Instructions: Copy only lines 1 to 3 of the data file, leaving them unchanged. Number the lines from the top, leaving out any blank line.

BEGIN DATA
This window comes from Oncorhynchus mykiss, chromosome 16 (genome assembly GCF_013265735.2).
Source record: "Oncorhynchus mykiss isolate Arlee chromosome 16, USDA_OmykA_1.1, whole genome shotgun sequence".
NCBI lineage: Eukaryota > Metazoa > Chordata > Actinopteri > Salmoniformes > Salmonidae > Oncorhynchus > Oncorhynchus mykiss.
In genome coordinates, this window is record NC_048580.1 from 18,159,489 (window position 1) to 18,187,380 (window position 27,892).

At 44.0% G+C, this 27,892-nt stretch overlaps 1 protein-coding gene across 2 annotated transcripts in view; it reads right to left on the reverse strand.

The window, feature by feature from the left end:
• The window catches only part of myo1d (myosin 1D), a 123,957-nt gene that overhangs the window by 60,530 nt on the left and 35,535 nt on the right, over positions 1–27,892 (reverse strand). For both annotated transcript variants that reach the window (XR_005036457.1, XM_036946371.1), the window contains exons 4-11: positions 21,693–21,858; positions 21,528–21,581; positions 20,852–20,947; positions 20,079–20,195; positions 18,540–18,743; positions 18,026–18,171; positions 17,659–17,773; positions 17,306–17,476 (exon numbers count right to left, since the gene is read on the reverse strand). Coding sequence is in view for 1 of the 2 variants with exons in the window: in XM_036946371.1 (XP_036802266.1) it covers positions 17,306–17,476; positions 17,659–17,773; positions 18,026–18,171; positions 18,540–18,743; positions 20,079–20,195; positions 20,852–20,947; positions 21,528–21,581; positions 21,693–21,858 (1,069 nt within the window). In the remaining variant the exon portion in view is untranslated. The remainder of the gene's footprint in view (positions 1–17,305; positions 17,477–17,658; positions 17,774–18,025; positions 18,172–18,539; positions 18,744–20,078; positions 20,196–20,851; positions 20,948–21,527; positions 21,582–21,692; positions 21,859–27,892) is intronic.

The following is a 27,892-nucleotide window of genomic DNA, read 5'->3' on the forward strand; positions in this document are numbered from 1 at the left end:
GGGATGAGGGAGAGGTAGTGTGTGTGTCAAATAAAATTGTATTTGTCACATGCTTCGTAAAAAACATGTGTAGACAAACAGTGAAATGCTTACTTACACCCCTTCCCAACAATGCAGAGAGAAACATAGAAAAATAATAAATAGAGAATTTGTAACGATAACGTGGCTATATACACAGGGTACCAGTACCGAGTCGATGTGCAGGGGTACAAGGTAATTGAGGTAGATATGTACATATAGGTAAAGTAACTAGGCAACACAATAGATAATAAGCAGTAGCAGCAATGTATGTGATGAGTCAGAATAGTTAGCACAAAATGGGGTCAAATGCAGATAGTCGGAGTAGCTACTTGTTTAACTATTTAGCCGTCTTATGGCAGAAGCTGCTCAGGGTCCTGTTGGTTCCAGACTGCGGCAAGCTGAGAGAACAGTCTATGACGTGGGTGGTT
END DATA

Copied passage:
This window comes from Oncorhynchus mykiss, chromosome 16 (genome assembly GCF_013265735.2).
Source record: "Oncorhynchus mykiss isolate Arlee chromosome 16, USDA_OmykA_1.1, whole genome shotgun sequence".
NCBI lineage: Eukaryota > Metazoa > Chordata > Actinopteri > Salmoniformes > Salmonidae > Oncorhynchus > Oncorhynchus mykiss.